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Markus Demary / Adriana Neligan IW-Report Nr. 28 28. Juni 2018 Green Bonds: Are Green Bonds a Viable Way to Finance Environmental Goals?

The European Union is currently making significant strides to lead on green finance and align its financial system with its climate, sustainability and clean energy ambitions. The Paris Climate Agreement, the G20 Green Finance Study Group and the G19 Hamburg Climate and Energy Action Plan have provided ongoing momentum for policy moves towards a green financial system.

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Are Green Bonds a Viable Way to Finance Environmental Goals?
Markus Demary / Adriana Neligan IW-Report Nr. 28 28. Juni 2018

Green Bonds: Are Green Bonds a Viable Way to Finance Environmental Goals?

IW-Report

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The European Union is currently making significant strides to lead on green finance and align its financial system with its climate, sustainability and clean energy ambitions. The Paris Climate Agreement, the G20 Green Finance Study Group and the G19 Hamburg Climate and Energy Action Plan have provided ongoing momentum for policy moves towards a green financial system.

Including financial markets into a climate strategy is a logical step forward, because public funds are insufficient to finance the needed investments in green technology and because the financial sector shows interest in financing green technology.

Given the long-term nature of green investments and the financial market’s short-termism, the establishment of a liquid market for green bonds is the market solution to this maturity mismatch. However, for such a market to thrive, investors need a definition of green technology as well as a definition of what a green bond is. In addition to that, green disclosure rules are needed, so that investors can easily access information on how the proceedings of green bonds are invested.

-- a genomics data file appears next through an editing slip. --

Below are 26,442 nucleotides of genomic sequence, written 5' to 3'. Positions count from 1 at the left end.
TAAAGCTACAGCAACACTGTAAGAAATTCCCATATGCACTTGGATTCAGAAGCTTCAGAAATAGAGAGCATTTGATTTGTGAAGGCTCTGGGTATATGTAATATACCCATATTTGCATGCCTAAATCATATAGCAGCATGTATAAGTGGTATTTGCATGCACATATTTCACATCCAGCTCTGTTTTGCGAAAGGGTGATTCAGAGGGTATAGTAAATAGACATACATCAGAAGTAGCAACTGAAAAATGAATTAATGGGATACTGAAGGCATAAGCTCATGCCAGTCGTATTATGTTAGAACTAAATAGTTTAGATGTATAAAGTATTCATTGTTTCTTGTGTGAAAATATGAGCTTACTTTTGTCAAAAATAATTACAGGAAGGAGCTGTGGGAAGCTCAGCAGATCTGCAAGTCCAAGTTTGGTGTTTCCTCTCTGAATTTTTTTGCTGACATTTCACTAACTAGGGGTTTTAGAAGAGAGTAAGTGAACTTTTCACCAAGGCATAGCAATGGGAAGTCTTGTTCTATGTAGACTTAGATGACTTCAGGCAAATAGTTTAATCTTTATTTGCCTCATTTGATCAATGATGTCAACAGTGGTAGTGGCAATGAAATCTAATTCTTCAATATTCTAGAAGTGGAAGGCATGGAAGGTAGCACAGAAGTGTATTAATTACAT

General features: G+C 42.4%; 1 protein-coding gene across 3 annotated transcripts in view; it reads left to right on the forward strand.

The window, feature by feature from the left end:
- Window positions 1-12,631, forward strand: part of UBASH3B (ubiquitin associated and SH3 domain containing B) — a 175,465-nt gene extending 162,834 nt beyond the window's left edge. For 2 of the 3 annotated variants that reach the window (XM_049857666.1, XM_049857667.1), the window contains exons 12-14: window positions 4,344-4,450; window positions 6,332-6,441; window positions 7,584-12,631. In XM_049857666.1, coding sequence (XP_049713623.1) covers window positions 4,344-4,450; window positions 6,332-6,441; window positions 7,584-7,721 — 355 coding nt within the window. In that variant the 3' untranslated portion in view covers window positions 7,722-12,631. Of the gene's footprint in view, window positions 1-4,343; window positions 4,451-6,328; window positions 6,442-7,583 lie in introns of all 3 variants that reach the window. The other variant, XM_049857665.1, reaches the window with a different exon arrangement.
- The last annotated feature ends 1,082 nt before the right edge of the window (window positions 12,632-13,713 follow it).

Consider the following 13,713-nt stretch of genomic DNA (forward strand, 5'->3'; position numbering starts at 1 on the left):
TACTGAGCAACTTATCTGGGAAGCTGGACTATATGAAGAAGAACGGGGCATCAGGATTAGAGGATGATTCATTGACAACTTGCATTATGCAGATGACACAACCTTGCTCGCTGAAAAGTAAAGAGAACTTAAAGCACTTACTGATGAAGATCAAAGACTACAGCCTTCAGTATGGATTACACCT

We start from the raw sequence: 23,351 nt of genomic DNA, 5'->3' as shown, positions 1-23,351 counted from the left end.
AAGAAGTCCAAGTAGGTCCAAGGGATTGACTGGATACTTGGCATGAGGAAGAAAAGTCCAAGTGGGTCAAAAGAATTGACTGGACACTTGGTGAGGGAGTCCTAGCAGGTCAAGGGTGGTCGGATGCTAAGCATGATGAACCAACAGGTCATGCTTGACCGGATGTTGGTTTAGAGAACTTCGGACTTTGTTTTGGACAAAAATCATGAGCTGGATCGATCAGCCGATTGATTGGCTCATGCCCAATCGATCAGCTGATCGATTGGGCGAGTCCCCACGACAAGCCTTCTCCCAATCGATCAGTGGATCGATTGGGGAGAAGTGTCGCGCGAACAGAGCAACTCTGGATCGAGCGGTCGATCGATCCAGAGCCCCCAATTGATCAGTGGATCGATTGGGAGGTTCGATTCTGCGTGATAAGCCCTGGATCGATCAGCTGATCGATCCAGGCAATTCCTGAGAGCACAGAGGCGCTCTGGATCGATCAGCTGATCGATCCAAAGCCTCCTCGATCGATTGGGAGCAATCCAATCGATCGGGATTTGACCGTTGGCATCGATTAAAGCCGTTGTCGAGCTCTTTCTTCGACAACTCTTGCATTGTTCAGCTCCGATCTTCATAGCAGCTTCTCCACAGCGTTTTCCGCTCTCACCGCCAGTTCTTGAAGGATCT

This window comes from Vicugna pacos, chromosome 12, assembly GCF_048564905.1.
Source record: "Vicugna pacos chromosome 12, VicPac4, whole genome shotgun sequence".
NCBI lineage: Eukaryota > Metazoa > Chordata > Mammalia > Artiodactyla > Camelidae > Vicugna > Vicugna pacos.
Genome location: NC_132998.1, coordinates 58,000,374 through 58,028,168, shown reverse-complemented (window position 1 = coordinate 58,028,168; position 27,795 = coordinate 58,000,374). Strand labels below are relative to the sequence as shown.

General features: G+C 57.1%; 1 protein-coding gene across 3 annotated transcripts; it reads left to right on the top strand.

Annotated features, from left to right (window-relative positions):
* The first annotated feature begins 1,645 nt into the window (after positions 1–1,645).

The EU’s main efforts in establishing a market for green bonds are the legislation of a common taxonomy for green bonds and the stimulation of the demand for green bonds by a green supporting factor in bank capital regulation. While we agree that a common taxonomy will help investors to screen green projects, we are very sceptical about the green supporting factor, which causes lower equity capital requirements for green investments. We see the risk that this may give rise to an undercapitalisation of banks with respect to the default risks of green projects and an overinvestment of banks into these projects. Since the green bond market is a political project, there is the danger of privileging green bonds in financial regulation for achieving political goals. The emergence of a green bond bubble and the bursting of that bubble would be harmful to the financial sector and it would hinder reaching the climate goals, since investors will abstain from investments in which they have lost money before.

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We derive the risk of political interventions to stimulate the demand for green bonds from our estimates, which indicate that annual green bond emissions have to grow by the factor 45 in order to finance the potentially needed overall annual investments of up to USD 7 trillion making a higher indebtedness or significant portfolio shifts necessary. Looking only at incremental investments needs to reach the climate goal green bond issuance would also have to increase up to the factor 4.5 and to reach the Sustainable Development goals by the factor 15.

Instead of pushing for a fast growth of the green bond market, the EU should strive for its organic growth. Therefore, it should rely on market intelligence, i.e. the market participant’s risk assessments for the green projects’ default risks together with the market participants evaluation of the greenness of green investment projects. To this end, the proposed harmonisation of the taxonomy within the EU is a necessary step, because different national taxonomies would hinder the emergence of cross-border markets for green bonds. The EU cared about the consistency of the green bond proposal with other regulations for financial institutions, but it would be necessary to guarantee consistency also in the future. Otherwise, unintended side effects could distort the investment decisions of financial companies.

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Are Green Bonds a Viable Way to Finance Environmental Goals?
Markus Demary / Adriana Neligan IW-Report Nr. 28 28. Juni 2018

Markus Demary / Adriana Neligan: Are Green Bonds a Viable Way to Finance Environmental Goals? – An Analysis of Chances and Risks of Green Bonds

IW-Report

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